Tag: Butterfly Host Plants
If you grow Milkweeds to attract Monarch Butterflies, do you ever wonder why some plants get lots of Monarch eggs and caterpillars while others are ignored? This is the question, more or less, that some scientists tried to address with research published in the journal Frontiers in Ecology and Evolution.
A single Goatsbeard (Aruncus dioicus) goes a long way. It’s a big plant – ours grows about 5 feet tall with a 4 foot spread. It’s a perennial but looks more like a small shrub. But if you have the space in a spot that’s moist and shady, this plant has a lot to offer. …
So not every bloom in the garden is yellow. For instance, I’ve got a single White Turtlehead (Chelone glabra) blooming in the Front Island Bed. This is my second effort to grow White Turtlehead, and I hope this time it settles in for the long haul.
I planted Prairie Ironweed (Vernonia fasciculata) all the way back in 2010, but it wasn’t until the last couple years that it started to be a real presence in the Driveway Boarder.
The Butterflyweed (Asclepias tuberosa) is blooming. We have several species of Milkweed in the garden, but A. tuberosa is the first of these to bloom.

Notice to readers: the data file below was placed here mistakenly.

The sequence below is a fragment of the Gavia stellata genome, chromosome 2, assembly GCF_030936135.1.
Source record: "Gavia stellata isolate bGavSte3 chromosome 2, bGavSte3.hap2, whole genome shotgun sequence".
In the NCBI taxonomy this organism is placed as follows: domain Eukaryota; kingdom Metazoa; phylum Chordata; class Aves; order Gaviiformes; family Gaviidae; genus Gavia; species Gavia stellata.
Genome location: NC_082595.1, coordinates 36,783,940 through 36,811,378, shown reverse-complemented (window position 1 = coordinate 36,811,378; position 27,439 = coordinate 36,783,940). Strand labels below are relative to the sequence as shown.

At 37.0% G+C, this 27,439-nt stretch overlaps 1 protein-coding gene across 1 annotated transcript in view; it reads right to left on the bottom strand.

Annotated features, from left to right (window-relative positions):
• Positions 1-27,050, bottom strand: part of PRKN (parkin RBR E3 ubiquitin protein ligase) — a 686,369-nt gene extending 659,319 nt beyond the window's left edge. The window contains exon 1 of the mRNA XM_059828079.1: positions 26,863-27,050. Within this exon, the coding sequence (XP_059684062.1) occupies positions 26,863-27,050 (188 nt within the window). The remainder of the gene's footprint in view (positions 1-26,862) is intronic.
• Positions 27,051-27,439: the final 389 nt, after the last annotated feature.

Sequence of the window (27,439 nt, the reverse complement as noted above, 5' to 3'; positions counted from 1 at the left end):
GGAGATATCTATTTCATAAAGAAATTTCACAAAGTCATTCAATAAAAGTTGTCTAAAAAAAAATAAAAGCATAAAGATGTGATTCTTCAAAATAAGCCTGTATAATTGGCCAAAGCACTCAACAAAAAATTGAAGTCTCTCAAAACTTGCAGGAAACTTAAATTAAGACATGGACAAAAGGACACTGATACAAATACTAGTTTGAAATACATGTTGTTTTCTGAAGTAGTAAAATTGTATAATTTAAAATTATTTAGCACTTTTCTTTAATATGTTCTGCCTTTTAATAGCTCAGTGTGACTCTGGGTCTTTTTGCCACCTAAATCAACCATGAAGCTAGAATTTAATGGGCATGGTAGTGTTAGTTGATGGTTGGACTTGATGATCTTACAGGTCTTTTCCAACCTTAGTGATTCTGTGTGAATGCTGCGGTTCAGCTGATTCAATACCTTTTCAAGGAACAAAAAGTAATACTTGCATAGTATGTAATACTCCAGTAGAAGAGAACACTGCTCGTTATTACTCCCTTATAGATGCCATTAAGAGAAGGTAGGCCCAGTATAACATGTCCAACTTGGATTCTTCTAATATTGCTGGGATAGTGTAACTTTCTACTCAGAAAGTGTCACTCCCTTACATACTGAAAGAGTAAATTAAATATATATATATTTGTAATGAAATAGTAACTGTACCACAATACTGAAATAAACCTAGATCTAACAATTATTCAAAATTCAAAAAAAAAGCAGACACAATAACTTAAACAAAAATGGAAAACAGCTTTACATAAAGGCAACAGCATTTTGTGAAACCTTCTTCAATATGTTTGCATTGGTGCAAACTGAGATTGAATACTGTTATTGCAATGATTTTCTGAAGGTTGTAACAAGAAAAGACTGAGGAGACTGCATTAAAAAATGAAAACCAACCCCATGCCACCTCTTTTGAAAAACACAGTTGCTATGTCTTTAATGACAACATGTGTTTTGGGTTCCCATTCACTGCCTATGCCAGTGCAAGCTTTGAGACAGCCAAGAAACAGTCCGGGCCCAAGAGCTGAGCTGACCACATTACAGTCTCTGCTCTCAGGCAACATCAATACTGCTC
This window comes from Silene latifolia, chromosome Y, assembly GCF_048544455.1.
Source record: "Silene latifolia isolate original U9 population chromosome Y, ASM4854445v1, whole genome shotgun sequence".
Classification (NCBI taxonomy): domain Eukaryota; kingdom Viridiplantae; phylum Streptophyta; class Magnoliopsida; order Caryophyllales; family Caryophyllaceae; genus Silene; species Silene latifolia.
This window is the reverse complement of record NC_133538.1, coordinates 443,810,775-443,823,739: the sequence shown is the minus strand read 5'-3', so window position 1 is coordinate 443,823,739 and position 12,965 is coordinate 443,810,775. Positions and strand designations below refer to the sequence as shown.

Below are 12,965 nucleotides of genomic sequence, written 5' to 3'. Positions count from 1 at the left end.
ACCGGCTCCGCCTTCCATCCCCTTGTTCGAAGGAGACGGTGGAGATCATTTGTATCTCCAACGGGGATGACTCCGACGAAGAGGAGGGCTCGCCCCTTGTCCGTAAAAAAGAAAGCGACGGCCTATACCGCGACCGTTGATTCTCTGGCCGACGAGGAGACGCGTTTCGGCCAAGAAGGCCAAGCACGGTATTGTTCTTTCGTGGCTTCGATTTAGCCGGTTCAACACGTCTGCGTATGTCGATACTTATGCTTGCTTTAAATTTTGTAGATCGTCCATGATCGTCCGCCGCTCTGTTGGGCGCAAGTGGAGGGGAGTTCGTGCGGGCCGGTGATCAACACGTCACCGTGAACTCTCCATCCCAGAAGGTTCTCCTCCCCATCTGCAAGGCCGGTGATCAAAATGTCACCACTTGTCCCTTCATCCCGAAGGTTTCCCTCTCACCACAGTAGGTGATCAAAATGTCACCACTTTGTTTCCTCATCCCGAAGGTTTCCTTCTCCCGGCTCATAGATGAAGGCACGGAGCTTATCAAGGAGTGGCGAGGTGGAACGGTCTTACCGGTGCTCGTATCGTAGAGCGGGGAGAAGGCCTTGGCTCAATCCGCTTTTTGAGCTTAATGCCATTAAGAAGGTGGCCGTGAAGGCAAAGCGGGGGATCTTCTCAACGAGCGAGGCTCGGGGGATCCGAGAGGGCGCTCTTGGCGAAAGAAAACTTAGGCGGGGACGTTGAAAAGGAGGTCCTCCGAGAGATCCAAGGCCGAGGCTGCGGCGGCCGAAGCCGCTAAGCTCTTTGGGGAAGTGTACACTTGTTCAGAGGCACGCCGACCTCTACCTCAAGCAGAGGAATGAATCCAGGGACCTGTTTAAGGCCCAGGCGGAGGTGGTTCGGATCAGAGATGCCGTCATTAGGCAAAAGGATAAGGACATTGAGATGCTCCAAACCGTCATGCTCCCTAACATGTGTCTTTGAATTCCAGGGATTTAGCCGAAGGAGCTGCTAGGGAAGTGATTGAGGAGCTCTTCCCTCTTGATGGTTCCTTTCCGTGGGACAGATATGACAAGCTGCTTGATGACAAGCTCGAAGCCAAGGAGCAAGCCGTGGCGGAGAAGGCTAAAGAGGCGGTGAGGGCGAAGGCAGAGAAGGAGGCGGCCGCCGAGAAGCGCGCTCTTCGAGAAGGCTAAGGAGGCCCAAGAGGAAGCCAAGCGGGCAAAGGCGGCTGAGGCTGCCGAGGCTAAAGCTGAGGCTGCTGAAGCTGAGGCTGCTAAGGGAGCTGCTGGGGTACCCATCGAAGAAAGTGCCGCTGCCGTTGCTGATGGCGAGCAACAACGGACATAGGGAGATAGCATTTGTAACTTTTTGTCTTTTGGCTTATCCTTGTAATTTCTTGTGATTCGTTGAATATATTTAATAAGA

Golden Alexander (Zizia aurea) is in bloom right now, and one thing I’ve noticed is that it’s not where it used to be.
Native Plant Finder is an online resource for people who want to attract more wildlife to their gardens. The website is sponsored by the National Wildlife Federation, with support from the University of Delaware and the US Forest Service. It draws on the work of Douglas Tallamy, author of Bringing Nature Home and Professor of …
I got home from work today to find two boxes waiting on the steps for me. Both contained plants. One was from Prairie Nursery in Wisconsin, the other from Prairie Moon Nursery in Minnesota.
Within a few days of each other, two gardening friends mentioned the same company as a source for different plants we had been discussing. It’s a grower and retailer called Outside Pride, and their website is here.